One of the main motivations for producing syngas from biomass is that numerous commercial processes exist to convert syngas to higher value added chemicals and fuels. Most of these processes have been practiced in the petrochemical industry for decades, significantly reducing the overall technical risk for a bio‐refinery. These processes typically involve catalysts that require high pressure, contaminant free, constant H2/CO ratio syngas. SGT high pressure gasification technology has been designed to produce syngas that meets these requirements.
Modern petroleum refineries maximize the value of a barrel of oil by producing multiple products, such as kerosene, diesel fuel and gasoline. This is in contrast to most current bio‐refineries which produce a single product, as well multiple waste streams that must be remediated. Our fuel processing and refining experience has enabled SGT to develop integrated processing technology that maximizes the yield of valuable products from biomass derived syngas by producing both gasoline and diesel fuel, as well as other valuable co‐products; in other words, a true bio‐refinery. This approach will allow the production of multiple products with multiple revenue streams and will allow for control of outputs based on market and feedstock conditions.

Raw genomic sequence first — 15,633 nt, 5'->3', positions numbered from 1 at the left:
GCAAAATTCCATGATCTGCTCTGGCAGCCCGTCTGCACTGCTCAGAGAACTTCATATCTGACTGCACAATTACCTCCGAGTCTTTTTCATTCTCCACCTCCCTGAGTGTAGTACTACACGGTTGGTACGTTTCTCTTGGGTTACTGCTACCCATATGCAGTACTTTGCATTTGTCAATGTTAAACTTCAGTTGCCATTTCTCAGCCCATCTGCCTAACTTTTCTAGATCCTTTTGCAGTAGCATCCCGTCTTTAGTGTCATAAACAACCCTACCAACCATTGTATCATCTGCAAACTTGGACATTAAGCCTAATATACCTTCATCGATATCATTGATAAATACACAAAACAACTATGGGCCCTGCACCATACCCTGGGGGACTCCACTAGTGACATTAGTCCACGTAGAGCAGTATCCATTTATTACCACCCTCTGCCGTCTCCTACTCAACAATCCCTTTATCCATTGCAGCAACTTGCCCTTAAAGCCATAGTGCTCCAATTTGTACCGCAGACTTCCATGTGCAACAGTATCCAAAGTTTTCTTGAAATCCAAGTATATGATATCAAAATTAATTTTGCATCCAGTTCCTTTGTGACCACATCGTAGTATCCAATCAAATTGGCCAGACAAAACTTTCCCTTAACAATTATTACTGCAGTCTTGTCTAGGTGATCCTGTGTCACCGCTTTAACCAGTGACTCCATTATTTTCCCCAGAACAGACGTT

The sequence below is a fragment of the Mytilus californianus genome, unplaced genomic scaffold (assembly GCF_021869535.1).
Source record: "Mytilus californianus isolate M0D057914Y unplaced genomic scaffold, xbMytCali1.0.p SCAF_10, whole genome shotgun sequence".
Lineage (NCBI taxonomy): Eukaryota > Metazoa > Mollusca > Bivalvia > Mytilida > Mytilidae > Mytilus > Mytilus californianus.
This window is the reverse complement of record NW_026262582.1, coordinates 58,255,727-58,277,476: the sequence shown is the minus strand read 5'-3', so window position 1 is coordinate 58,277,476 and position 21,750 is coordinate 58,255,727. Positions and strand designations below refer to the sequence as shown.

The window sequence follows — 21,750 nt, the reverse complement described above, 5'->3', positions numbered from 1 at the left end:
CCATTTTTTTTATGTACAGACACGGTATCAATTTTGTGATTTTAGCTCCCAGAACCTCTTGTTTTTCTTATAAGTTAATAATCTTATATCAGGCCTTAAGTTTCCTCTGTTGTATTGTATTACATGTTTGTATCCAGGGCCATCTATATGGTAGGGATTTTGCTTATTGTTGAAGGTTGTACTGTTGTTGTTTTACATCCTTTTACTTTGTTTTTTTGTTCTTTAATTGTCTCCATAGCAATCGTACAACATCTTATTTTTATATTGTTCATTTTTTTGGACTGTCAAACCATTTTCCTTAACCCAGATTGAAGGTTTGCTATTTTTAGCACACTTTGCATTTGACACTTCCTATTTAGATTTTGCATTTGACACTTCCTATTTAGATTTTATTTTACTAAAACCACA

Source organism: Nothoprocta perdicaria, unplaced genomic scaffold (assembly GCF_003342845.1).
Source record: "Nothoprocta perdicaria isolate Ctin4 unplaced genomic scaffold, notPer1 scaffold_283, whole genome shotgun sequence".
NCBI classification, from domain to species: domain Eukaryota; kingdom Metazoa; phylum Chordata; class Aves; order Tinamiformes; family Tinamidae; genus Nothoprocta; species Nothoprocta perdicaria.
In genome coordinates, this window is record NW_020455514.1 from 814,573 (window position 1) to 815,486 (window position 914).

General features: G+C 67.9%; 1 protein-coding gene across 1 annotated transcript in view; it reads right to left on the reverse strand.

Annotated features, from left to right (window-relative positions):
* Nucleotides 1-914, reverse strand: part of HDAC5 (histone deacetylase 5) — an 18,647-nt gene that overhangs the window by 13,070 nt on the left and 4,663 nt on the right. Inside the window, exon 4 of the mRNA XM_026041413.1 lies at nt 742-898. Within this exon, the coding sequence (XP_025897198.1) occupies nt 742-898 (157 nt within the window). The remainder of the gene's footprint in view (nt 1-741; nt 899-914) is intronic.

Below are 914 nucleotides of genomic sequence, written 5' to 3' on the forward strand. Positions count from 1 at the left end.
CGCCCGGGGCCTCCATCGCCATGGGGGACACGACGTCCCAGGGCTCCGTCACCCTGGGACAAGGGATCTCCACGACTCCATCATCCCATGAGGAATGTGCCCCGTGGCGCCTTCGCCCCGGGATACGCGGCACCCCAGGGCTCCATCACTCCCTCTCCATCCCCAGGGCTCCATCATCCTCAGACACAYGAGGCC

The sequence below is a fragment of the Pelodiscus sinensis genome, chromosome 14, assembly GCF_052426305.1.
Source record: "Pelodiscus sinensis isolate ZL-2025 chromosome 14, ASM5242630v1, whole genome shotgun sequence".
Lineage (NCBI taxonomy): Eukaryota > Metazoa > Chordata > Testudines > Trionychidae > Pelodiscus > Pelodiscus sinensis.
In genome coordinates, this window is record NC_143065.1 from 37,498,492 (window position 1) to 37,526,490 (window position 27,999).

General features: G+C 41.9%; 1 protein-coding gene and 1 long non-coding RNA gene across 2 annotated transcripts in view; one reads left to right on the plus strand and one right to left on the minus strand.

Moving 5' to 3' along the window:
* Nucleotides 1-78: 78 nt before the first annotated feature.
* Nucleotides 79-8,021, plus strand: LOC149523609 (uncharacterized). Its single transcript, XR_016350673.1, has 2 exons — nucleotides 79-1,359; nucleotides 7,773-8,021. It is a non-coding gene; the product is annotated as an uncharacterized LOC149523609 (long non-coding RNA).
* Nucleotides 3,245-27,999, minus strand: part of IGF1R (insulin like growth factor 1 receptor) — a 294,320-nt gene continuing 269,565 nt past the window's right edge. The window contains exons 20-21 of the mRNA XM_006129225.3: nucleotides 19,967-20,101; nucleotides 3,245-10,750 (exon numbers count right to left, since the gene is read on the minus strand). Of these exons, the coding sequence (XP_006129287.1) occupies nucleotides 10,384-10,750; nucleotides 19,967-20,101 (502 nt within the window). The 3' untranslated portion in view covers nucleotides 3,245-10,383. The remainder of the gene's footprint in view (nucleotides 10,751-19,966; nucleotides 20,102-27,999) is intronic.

SGTs upgrading technology first converts low H2/CO ratio syngas to gasoline using the Mobil MTG process which tends to increase the H2/CO ratio of the remaining syngas. This higher ratio syngas is then converted to diesel fuel via the Fischer‐Tropsch process. This unique processing scheme allows for significant synergy between the two main products where by yields of high octane gasoline and low sulfur diesel fuel can be optimized to maximize revenue from the bio‐refinery. Remaining process streams can be further utilized to produce other valuable products such as ammonia, electricity, or steam. The bio‐refinery designed by SGT maximizes thermal and carbon efficiency (fraction of carbon into salable product streams) and opens the door for bio‐mass derived transportation fuels to be
produced at a competitive cost.